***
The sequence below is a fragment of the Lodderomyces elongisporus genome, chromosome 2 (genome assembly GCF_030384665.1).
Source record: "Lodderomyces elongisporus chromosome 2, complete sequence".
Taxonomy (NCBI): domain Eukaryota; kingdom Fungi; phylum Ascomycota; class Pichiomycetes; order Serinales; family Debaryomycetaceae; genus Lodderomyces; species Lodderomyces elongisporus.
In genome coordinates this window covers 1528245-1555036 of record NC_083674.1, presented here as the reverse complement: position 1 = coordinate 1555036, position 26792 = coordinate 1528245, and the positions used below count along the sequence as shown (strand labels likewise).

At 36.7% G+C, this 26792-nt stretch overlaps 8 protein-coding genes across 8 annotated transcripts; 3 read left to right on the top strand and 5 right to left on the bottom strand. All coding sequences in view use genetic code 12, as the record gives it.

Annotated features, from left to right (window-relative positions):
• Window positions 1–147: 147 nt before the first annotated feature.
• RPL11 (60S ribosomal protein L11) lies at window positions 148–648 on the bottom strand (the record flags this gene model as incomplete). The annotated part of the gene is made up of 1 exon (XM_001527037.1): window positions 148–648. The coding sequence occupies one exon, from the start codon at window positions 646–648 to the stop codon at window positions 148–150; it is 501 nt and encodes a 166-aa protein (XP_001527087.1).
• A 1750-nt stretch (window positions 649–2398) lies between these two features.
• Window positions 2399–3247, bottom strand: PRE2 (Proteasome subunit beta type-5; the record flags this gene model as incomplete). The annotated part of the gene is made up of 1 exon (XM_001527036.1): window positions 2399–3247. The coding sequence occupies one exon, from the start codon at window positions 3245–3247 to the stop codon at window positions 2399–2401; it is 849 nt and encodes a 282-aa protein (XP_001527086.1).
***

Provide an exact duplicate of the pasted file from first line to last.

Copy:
The sequence below is a fragment of the Lodderomyces elongisporus genome, chromosome 2 (genome assembly GCF_030384665.1).
Source record: "Lodderomyces elongisporus chromosome 2, complete sequence".
Taxonomy (NCBI): domain Eukaryota; kingdom Fungi; phylum Ascomycota; class Pichiomycetes; order Serinales; family Debaryomycetaceae; genus Lodderomyces; species Lodderomyces elongisporus.
In genome coordinates this window covers 1528245-1555036 of record NC_083674.1, presented here as the reverse complement: position 1 = coordinate 1555036, position 26792 = coordinate 1528245, and the positions used below count along the sequence as shown (strand labels likewise).

At 36.7% G+C, this 26792-nt stretch overlaps 8 protein-coding genes across 8 annotated transcripts; 3 read left to right on the top strand and 5 right to left on the bottom strand. All coding sequences in view use genetic code 12, as the record gives it.

Annotated features, from left to right (window-relative positions):
• Window positions 1–147: 147 nt before the first annotated feature.
• RPL11 (60S ribosomal protein L11) lies at window positions 148–648 on the bottom strand (the record flags this gene model as incomplete). The annotated part of the gene is made up of 1 exon (XM_001527037.1): window positions 148–648. The coding sequence occupies one exon, from the start codon at window positions 646–648 to the stop codon at window positions 148–150; it is 501 nt and encodes a 166-aa protein (XP_001527087.1).
• A 1750-nt stretch (window positions 649–2398) lies between these two features.
• Window positions 2399–3247, bottom strand: PRE2 (Proteasome subunit beta type-5; the record flags this gene model as incomplete). The annotated part of the gene is made up of 1 exon (XM_001527036.1): window positions 2399–3247. The coding sequence occupies one exon, from the start codon at window positions 3245–3247 to the stop codon at window positions 2399–2401; it is 849 nt and encodes a 282-aa protein (XP_001527086.1).